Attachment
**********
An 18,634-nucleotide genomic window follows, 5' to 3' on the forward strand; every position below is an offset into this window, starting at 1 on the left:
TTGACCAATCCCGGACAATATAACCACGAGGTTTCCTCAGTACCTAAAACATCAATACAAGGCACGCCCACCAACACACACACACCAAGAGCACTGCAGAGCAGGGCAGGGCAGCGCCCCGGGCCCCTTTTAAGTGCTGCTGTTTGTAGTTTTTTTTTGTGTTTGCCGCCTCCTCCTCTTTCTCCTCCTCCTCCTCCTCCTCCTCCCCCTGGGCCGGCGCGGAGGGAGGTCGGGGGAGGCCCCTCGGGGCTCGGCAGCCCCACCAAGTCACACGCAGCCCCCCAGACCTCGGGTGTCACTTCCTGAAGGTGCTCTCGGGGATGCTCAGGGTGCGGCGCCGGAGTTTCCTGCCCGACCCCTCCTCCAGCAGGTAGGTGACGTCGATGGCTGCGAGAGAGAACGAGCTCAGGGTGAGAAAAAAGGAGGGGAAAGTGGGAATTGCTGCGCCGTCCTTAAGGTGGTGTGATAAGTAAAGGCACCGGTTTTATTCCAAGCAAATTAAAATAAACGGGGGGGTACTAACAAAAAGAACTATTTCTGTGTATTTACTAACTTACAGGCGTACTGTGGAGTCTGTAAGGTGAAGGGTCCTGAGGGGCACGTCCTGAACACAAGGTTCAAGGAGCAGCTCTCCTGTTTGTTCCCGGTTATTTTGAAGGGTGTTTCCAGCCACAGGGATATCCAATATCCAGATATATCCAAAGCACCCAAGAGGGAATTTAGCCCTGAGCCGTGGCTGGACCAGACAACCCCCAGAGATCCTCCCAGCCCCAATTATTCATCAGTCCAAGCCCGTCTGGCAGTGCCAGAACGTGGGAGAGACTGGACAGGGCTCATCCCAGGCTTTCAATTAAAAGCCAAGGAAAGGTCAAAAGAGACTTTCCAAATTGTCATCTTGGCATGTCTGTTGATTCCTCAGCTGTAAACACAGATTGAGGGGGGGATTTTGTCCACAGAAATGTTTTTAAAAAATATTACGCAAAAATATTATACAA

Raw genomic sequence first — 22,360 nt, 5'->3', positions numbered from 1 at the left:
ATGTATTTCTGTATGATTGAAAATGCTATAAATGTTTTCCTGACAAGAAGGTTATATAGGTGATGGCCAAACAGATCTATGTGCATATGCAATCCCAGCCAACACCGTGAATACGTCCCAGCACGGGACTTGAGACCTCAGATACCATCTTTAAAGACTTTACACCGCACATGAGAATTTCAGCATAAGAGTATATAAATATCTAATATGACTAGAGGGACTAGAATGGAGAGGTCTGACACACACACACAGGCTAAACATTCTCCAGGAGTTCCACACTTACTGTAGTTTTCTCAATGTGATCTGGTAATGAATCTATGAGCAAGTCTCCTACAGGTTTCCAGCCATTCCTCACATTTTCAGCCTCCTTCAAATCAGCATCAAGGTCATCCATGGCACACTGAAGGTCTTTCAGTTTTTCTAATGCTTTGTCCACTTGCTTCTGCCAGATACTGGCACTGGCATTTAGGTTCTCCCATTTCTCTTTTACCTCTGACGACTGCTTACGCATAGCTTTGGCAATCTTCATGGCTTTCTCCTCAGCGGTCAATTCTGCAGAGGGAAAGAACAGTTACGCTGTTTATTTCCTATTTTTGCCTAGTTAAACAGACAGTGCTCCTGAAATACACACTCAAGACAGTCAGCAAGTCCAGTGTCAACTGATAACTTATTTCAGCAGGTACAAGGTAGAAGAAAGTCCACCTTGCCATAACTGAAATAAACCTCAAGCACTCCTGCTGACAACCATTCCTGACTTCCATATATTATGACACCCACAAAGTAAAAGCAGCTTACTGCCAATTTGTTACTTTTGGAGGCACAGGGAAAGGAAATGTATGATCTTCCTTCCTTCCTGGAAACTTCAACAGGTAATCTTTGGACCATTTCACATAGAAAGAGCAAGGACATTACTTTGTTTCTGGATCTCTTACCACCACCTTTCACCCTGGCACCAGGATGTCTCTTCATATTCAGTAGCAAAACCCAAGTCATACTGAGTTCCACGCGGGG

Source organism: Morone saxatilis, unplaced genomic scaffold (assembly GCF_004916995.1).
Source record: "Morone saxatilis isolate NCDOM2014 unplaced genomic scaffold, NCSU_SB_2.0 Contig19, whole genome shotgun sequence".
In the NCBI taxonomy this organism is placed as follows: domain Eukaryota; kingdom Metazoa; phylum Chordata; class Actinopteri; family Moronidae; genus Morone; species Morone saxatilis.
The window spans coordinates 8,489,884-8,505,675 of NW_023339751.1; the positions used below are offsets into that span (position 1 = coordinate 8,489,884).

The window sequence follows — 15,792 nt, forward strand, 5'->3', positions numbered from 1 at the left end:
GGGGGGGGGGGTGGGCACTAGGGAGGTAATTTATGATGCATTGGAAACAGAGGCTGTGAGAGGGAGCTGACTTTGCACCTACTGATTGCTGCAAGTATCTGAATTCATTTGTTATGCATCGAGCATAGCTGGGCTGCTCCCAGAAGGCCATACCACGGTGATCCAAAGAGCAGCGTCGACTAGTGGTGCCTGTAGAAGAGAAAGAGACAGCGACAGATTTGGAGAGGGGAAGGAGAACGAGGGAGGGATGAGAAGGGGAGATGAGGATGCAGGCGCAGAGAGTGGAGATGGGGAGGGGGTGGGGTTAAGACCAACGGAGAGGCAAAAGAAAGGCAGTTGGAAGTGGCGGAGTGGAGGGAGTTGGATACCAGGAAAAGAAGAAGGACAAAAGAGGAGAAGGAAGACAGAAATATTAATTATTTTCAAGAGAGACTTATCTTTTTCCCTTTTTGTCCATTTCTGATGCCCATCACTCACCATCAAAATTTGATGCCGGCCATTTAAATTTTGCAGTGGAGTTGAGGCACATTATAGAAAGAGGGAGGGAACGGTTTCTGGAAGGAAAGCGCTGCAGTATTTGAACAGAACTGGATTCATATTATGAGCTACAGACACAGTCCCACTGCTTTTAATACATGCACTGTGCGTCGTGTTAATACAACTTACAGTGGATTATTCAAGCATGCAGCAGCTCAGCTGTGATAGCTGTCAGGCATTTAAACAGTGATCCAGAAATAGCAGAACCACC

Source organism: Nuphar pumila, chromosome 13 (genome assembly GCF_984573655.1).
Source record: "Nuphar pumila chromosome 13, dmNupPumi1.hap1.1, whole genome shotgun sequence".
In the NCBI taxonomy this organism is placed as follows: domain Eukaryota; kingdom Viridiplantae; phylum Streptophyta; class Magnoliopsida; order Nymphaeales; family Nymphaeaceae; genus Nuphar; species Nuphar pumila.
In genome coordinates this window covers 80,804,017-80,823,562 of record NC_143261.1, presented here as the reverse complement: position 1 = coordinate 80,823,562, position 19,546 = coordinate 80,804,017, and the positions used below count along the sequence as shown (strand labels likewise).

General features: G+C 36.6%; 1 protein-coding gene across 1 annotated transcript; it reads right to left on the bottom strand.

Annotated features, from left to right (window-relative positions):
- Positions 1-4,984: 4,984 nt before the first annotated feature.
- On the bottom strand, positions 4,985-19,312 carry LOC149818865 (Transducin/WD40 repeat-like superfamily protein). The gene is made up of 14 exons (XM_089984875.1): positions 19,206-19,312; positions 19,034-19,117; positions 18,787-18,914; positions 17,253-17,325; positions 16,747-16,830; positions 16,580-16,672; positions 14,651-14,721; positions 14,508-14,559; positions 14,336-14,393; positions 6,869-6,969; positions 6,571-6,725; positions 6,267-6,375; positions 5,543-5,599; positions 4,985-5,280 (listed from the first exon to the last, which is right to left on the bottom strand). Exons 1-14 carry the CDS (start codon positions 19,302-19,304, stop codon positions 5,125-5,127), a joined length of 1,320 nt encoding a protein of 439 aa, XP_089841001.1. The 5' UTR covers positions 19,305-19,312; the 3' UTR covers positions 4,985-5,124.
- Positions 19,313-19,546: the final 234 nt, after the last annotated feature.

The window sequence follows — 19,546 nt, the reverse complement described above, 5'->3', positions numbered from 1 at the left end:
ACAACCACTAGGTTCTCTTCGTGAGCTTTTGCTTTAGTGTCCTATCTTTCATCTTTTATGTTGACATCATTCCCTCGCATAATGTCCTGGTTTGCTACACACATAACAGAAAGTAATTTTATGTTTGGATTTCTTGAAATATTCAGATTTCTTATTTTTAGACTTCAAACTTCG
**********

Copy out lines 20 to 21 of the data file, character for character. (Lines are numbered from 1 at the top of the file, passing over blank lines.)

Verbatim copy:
The window sequence follows — 19,546 nt, the reverse complement described above, 5'->3', positions numbered from 1 at the left end:
ACAACCACTAGGTTCTCTTCGTGAGCTTTTGCTTTAGTGTCCTATCTTTCATCTTTTATGTTGACATCATTCCCTCGCATAATGTCCTGGTTTGCTACACACATAACAGAAAGTAATTTTATGTTTGGATTTCTTGAAATATTCAGATTTCTTATTTTTAGACTTCAAACTTCG